"It is clear to me that it is impossible, or nearly impossible, to clear the field of all [extremists], but I am convinced that we are capable of reducing their evil and stopping the [spread] of their ideas by returning to Islam's tolerance, in word and action. It is the same tolerance that, whenever any [Muslim] preaches it, we accuse him of apostasy or bid'a [forbidden innovations in Islam] or of collaborating [with enemies] and eliminating [Islam], and when we compromise, we are accused of ignorance and of being wrong. Islam's tolerance and acceptance are expressed, inter alia, by acceptance of the other without exclusion or bias, and by opening our eyes to the broad reality [with room for everyone] and to the tolerance of the religion that was followed by our righteous ancestors.
"As for us, we make the broad narrow [i.e., are narrow-minded where we can be lenient], and use judgment when it corresponds to our inclinations and reject doing so whenever we wish. We clarify the words of our clerics and imams in great detail, as befits the status of people and names that we consider our [sole] sources of authority - [meaning that we consider] any [statement] by anyone else to be mendacious and deviating from the straight path, even if they rely on the same source, and even if this opinion is shared by most of the scholars who are not among the unrivaled leaders. In this way, we are actually providing ISIS and groups like it with an excellent excuse to cling to and implement their views.
"Day and night, we speak, write, and say that we must be tolerant regarding disagreements, and that we must expand the discussion of the various [perceptions] so that Islam is worthy of the saying of the Prophet: 'This religion is strong, and therefore study it without rigidity.' But our reality differs from our words, and in every dispute we are short tempered and cast doubts on the character of every reformer.
"If we walk a rocky [i.e., rigid] path in many of our views and fatwas, then we will undoubtedly serve those whom we fight and whom accuse of extremism. When people encounter an extremist path, they split into two groups: one that opposes [this path] and discounts everything in order to anger those they call extremists, intentionally disputing them even when they are right; and the other that see this extremist path and [its] fatwas - which presume to represent the one truth and attributes deviancy, ignorance, and rebelliousness to anyone disagreeing with it - as a [valid] path that can be relied on [even when it] deviates from Islam's tolerance and moderateness...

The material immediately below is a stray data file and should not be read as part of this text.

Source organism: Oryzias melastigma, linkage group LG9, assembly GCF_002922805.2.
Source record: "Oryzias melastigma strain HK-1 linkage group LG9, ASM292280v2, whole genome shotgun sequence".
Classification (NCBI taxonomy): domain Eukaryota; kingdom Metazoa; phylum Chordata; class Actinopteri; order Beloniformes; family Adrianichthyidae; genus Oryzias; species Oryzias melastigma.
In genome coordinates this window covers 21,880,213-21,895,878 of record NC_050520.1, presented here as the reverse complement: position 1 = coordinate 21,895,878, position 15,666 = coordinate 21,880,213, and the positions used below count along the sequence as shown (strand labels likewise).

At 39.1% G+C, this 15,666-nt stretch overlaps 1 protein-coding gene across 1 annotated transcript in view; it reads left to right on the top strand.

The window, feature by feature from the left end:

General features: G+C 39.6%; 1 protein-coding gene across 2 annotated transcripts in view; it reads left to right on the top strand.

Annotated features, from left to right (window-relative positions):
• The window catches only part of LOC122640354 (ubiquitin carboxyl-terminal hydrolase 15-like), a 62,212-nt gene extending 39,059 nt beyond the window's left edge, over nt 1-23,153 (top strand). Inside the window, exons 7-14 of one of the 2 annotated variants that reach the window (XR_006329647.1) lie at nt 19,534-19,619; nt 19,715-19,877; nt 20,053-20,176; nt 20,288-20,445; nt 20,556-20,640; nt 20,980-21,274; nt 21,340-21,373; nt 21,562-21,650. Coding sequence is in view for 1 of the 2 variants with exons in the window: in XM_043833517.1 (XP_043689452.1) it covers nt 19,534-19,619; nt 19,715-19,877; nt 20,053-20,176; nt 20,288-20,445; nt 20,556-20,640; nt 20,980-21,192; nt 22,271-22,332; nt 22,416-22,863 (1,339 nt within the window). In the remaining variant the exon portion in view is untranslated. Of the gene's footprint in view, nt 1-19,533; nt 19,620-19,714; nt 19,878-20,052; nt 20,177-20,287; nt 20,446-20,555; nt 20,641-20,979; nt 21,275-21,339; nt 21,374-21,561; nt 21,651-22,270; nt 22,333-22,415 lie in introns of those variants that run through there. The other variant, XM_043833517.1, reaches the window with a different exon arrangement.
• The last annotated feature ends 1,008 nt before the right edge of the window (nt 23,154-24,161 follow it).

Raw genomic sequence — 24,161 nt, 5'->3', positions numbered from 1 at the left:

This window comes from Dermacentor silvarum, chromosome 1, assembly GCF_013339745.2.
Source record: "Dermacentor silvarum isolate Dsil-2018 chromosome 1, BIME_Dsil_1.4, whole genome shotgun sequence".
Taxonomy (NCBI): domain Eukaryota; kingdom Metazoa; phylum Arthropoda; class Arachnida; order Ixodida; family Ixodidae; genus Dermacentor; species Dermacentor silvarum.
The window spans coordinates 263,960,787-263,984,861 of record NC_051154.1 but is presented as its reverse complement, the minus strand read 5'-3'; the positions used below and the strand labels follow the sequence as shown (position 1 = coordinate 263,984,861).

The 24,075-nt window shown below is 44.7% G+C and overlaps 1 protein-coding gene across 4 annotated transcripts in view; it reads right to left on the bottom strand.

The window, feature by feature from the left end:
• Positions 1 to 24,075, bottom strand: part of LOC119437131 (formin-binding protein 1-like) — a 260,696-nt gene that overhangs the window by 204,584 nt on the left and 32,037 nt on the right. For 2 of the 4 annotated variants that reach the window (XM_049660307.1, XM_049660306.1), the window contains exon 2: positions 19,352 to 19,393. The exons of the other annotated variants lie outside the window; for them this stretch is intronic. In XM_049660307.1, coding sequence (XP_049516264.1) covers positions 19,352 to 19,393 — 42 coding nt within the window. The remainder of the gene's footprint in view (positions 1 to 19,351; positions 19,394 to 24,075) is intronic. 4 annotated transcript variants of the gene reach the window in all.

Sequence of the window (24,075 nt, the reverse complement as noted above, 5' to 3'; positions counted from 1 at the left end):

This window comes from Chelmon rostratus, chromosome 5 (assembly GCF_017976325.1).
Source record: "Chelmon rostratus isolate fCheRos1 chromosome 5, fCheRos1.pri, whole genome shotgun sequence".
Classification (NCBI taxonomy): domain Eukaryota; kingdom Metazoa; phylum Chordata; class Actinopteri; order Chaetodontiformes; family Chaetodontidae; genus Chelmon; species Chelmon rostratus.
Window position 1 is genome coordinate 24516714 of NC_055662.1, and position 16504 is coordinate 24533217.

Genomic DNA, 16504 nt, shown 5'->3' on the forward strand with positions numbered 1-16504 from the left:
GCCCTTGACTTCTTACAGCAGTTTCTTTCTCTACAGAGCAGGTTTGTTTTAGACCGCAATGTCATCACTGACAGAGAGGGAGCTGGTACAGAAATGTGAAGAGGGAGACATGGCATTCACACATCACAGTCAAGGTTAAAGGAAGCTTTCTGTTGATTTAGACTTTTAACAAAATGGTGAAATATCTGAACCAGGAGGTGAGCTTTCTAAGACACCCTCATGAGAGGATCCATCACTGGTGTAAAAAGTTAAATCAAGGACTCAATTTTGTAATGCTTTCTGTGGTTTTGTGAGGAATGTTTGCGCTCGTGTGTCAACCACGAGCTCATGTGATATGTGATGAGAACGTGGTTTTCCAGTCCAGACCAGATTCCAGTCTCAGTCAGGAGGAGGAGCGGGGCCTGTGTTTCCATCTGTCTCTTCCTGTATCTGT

"As long as we are witness to many events in which fanaticism for the religion and for the honor of the Prophet goes so far as to raise swords and cut off heads, then faithful guidance and instruction in the straight path [must be provided for young people] in order to give rise to compassion...
"Perhaps the Companions of the Prophet disagreed, in his presence, on understandings of the text, and the Prophet affirmed each one's understanding of it, even if they were contradictory. Therefore, there is no escaping the path of correction, which will present [the true] image of Islam, compassionate towards all. Then there will be no more excuses, and the truth will not become mixed up with lies, and the youth will not be confused and act rashly...
"Those upon whom Allah bestowed knowledge or status should increase their efforts and redouble their da'wa many times over. They must vary their approach in ways that are appropriate to the spirit of the times but do not contradict the original the original [spirit of Islam]."
 Al-Riyadh (Saudi Arabia), February 22, 2015.